As part of a national NIH-funded study, Hudak is testing whether giving surfactant not only at birth, but also at a later age could help stave off breathing problems in kids.
“We’ve done a very good job with adhering to study protocols and with providing accurate information to the NIH. When site visitors come, they find that the work done by our research team is complete and accurate,” Hudak says. “So we have instilled a high level of confidence in our ability to conduct studies collaboratively. The NIH is always happy to have us participate in clinical trials.”
But premature babies are not Hudak’s sole focus.
Hudak says he and his fellow neonatologists have seen an ever-increasing number of babies born who suffer through withdrawal from opioids, with more and more babies exposed to prescription painkillers. When mothers use illicit drugs or prescriptions such as hydrocodone during pregnancy, their babies will often be born with a condition called neonatal abstinence syndrome. These babies display a constellation of symptoms, such as hyperirritability, tremors, sleep disturbances, fever, vomiting and sometimes even seizures.
“These babies appear to be horribly miserable,” Hudak says. “This is a huge problem. It can happen if a mother is on street drugs like heroin. Or it can happen if she is on a prescription opioid. The babies can have pretty dramatic signs of withdrawal only a day or two after birth.”
Babies with severe signs of withdrawal are treated with small amounts of an oral opioid, which is slowly weaned. But Hudak says that once medications must be used, weaning may take weeks and commits these babies to a long time in the hospital. He believes there is a more efficient treatment process.
“We think there are improvements that can be made so we are looking at that,” Hudak says, explaining that simple rigorous adherence to a standard protocol or identifying optimal drugs will likely lead to shorter hospital stays.
Hudak is also involved in the NIH-funded National Children’s Study in which children and their mothers will be followed from birth to age 21. The purpose of the study is to collect medical and environmental data to generate hypotheses about the origins of childhood diseases such as diabetes, autism and asthma.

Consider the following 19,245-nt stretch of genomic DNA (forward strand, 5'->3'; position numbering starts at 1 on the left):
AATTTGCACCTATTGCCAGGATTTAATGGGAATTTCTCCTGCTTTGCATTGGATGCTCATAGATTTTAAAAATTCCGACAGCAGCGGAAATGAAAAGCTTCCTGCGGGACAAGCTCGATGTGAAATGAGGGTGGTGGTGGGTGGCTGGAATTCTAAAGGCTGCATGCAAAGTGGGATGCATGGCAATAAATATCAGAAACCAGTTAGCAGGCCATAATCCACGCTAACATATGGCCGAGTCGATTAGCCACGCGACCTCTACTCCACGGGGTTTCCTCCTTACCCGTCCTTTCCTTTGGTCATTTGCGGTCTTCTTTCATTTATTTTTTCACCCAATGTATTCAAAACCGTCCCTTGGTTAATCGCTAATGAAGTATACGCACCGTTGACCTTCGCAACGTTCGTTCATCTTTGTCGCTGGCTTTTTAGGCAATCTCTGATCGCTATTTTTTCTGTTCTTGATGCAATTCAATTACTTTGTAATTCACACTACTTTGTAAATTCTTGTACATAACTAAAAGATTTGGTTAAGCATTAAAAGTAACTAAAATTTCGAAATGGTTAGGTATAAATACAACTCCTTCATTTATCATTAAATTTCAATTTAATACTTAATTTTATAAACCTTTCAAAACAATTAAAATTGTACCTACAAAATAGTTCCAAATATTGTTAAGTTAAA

He says the most rewarding part of his job “comes from being able to build clinical and research programs, engage in the exploration of questions, contribute to the fund of knowledge and make a contribution to changing practice in a way that achieves better outcomes for the kids we take care of.
“There is never a dull moment,” he says.
Hospital safety isn’t just for doctors
While College of Medicine-Jacksonville faculty members conduct most of the research at the Jacksonville campus, Wears, a professor in the department of emergency medicine, believes the future of health care includes collaboration between fields.
Wears, who is also certified in the area of human factors engineering, focuses his research on patient safety, a problem that he believes is making slow progress.
He says that patient safety improvement techniques have generally focused on numbers, and research shows they have not worked. Getting engineers and social scientists to work together with medical professionals in designing not only devices but also workflow and record keeping procedures is the only way to optimize the way a hospital operates while lowering patients’ risk for mistreatment or misdiagnosis.
Right now, he is working on a project he describes as the social history of patient safety. His preliminary results show that for the past few decades, patient safety has focused on problems doctors are more comfortable with — such as infection.
“Infections aren’t as threatening to doctors,” Wears says. “So as doctors gained control of the patient safety movement it was quite natural for them to focus on infection control. The patient safety movement has gradually migrated toward a set of subjects that doctors are more comfortable with and away from subjects that they’re less comfortable with.”
Getting other professions involved in patient safety research could help address problems that doctors may not understand completely, he says.
The goal of the social history project is to influence policy in a way that requires partnerships between physicians, social scientists, engineers and psychologists to improve patient safety.
Wears explains that if engineers worked alongside medical professionals, the designs of the devices and machinery used in saving lives could be designed to prevent errors.
“I would like to see safety centers developed with a mixing bowl of skills all in one place, not tied to a short-term project, but a bit more permanently engaged that could produce some basic research about how people make sense of the world,” Wears says.